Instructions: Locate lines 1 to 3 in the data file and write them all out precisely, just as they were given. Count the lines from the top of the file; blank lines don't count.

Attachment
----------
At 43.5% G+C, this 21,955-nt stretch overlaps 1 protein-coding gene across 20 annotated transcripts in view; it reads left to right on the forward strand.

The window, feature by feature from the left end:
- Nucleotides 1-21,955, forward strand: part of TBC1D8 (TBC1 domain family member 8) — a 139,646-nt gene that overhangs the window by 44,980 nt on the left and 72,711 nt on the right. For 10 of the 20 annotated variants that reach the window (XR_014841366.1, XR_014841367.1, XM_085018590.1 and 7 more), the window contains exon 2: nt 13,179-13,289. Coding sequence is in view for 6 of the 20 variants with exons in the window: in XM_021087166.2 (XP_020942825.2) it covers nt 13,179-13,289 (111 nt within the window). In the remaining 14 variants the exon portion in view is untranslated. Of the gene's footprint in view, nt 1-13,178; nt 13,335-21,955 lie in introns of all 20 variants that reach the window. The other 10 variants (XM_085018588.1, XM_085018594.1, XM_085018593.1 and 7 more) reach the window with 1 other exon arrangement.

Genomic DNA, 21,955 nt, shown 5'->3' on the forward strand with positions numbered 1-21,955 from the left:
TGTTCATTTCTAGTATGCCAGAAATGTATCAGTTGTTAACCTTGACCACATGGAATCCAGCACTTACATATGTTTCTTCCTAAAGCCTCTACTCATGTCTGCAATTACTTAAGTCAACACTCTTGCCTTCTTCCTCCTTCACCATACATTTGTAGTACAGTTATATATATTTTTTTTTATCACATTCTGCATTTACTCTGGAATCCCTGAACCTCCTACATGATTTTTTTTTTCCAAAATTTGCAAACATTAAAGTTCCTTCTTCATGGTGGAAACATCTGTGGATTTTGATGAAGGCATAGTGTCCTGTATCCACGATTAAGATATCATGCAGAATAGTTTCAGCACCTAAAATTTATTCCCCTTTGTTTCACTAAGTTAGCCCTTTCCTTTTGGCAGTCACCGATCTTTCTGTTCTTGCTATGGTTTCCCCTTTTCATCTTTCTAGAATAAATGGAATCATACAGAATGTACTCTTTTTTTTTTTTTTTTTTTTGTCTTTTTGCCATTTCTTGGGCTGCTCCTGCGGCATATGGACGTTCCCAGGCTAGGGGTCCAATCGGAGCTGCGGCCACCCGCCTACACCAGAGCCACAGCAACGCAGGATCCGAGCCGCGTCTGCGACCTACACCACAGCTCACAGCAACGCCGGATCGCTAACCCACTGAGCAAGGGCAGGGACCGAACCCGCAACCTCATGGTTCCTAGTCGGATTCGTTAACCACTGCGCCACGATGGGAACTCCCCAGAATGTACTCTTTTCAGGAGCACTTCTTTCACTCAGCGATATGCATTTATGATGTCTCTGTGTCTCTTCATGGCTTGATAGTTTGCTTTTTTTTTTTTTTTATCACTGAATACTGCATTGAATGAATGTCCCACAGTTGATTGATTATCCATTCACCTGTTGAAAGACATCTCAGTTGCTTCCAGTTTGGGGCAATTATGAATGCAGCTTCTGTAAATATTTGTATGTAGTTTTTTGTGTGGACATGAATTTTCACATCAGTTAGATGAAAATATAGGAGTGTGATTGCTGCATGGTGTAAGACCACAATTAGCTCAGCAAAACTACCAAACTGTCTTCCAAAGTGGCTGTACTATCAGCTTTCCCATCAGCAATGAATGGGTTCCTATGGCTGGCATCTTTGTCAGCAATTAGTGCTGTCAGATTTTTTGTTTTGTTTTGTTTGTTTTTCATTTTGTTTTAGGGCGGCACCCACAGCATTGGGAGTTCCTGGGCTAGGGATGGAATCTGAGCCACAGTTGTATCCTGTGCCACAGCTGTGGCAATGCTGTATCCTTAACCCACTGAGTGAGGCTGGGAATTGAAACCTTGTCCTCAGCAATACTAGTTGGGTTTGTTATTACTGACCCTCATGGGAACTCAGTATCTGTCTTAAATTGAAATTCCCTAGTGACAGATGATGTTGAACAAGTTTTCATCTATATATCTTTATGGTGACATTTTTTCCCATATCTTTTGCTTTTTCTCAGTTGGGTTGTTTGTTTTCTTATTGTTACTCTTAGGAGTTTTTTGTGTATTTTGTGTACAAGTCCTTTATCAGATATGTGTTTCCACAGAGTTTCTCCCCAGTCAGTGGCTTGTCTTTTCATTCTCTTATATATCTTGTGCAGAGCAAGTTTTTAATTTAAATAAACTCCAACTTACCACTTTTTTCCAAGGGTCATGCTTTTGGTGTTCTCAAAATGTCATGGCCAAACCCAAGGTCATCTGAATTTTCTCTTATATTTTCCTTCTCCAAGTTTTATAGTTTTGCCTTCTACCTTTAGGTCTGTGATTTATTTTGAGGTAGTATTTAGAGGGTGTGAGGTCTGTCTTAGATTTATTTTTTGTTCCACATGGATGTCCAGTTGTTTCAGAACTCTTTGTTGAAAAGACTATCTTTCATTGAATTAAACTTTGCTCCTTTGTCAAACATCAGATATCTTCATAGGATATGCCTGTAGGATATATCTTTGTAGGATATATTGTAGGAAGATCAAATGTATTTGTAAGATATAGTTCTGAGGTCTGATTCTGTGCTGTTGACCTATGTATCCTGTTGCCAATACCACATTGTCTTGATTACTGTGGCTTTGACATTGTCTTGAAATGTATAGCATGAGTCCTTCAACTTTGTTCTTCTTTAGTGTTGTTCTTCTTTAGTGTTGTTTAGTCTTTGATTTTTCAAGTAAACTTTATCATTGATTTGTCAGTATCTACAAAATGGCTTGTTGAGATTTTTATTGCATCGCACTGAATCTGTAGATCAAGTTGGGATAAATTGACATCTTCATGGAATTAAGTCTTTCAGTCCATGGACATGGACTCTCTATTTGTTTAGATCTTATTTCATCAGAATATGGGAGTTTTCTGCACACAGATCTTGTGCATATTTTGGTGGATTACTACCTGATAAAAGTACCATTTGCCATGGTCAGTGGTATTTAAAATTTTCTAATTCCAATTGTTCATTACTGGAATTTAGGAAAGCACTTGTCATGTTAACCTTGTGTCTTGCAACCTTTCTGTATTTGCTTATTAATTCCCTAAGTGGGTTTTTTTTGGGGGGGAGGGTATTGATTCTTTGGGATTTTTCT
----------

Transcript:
At 43.5% G+C, this 21,955-nt stretch overlaps 1 protein-coding gene across 20 annotated transcripts in view; it reads left to right on the forward strand.

The window, feature by feature from the left end:
- Nucleotides 1-21,955, forward strand: part of TBC1D8 (TBC1 domain family member 8) — a 139,646-nt gene that overhangs the window by 44,980 nt on the left and 72,711 nt on the right. For 10 of the 20 annotated variants that reach the window (XR_014841366.1, XR_014841367.1, XM_085018590.1 and 7 more), the window contains exon 2: nt 13,179-13,289. Coding sequence is in view for 6 of the 20 variants with exons in the window: in XM_021087166.2 (XP_020942825.2) it covers nt 13,179-13,289 (111 nt within the window). In the remaining 14 variants the exon portion in view is untranslated. Of the gene's footprint in view, nt 1-13,178; nt 13,335-21,955 lie in introns of all 20 variants that reach the window. The other 10 variants (XM_085018588.1, XM_085018594.1, XM_085018593.1 and 7 more) reach the window with 1 other exon arrangement.